Cosimo Nigro

I am Cosimo, I work as a postdoc at IFAE.
My main interests are developing scientific software for gamma-ray astronomy and studying the emission of Active Galactic Nuclei.

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Affiliation – Institut de Fisica d'Altes Energies (IFAE) Position – postdoc Github ID – cosimoNigro

Talks

agnpy: numerical modelling of AGN spectra in python

Built on numpy and astropy, agnpy allows to compute the spectral energy distribution (SED) produced by the radiative processes of relativistic electrons accelerated in the jets of Active Galactic Nuclei.
The photon emission via synchrotron and inverse Compton radiation can be computed for a population of particles confined in a spheroidal emission region (blob). While the radiation field of several AGN components (Accretion Disk, Broad Line Region, Dust Torus, the very same synchrotron radiation) can be selected as target for the inverse Compton, the gamma-gamma pair-production opacity of the latter can be simultaneously estimated.
agnpy provides an important missing piece in the field of blazar modelling and in the growing community of python-based astronomical software.

Standardisation of Data Formats in Gamma-ray astronomy

The operation of the next-generation of gamma-ray telescopes as observatories poses gamma-ray astronomers the issue of opening their data and software to a wider community.
A first attempt at defining a common scheme for high-level gamma-ray astronomical data has been initiated by members of different Imaging Atmospheric Cherenkov Telescopes (IACT) experiments with the "Data formats for gamma-ray astronomy" forum (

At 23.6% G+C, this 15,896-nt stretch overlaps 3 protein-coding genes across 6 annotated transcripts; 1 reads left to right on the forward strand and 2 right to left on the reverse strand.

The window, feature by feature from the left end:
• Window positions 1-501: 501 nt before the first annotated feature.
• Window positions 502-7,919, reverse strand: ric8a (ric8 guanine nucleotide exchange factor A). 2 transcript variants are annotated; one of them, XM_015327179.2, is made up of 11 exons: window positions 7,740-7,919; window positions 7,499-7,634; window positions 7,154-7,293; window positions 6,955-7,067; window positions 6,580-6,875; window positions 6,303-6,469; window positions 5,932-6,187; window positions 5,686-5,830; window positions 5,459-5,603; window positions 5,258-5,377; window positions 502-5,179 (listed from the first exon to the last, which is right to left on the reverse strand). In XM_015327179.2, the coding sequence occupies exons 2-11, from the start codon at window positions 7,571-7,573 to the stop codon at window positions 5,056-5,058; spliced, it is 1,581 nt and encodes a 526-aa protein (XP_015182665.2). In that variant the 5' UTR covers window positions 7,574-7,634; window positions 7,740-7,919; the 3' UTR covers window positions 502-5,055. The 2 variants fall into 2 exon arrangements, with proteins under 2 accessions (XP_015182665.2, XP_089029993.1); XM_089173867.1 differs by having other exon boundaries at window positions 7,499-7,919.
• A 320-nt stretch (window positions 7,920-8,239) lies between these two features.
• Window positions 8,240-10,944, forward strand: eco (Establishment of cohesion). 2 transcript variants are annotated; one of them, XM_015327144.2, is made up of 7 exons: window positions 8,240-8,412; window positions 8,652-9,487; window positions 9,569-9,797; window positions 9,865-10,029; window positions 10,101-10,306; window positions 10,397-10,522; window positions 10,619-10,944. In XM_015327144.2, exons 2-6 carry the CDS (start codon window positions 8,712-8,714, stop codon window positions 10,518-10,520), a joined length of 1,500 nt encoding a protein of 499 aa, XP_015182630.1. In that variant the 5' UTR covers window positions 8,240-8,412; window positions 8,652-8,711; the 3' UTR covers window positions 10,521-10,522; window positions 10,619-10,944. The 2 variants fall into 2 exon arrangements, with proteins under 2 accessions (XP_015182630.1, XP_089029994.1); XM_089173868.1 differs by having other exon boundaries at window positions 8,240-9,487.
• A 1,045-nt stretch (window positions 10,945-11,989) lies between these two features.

https://gamma-astro-data-formats.readthedocs.io/en/latest/).
The forum, consisting of a series of documentation pages hosted on git, defines specifications to reduce high-level gamma-ray data to lists of candidate photons and instrument response function, stored in FITS files.
Open-source softwares for gamma-ray analyses have recently developed to support this format and, as a result, a series of publications relying on standardised datasets and software have been recently issued, among them:
- The first public release of H.E.S.S. data (https://arxiv.org/abs/1810.04516);
- the first reproducible multi-instrument analysis of the Crab Nebula (https://arxiv.org/abs/1903.06621);
- an analysis of the H.E.S.S. data with the open-source software ctools (https://arxiv.org/abs/1910.09456);
- a validation of open-source gamma-ray analysis software employing the same dataset (https://arxiv.org/abs/1910.08088).

This talk will provide a discussion on the standardisation effort and an overview of the projects that have already employed it.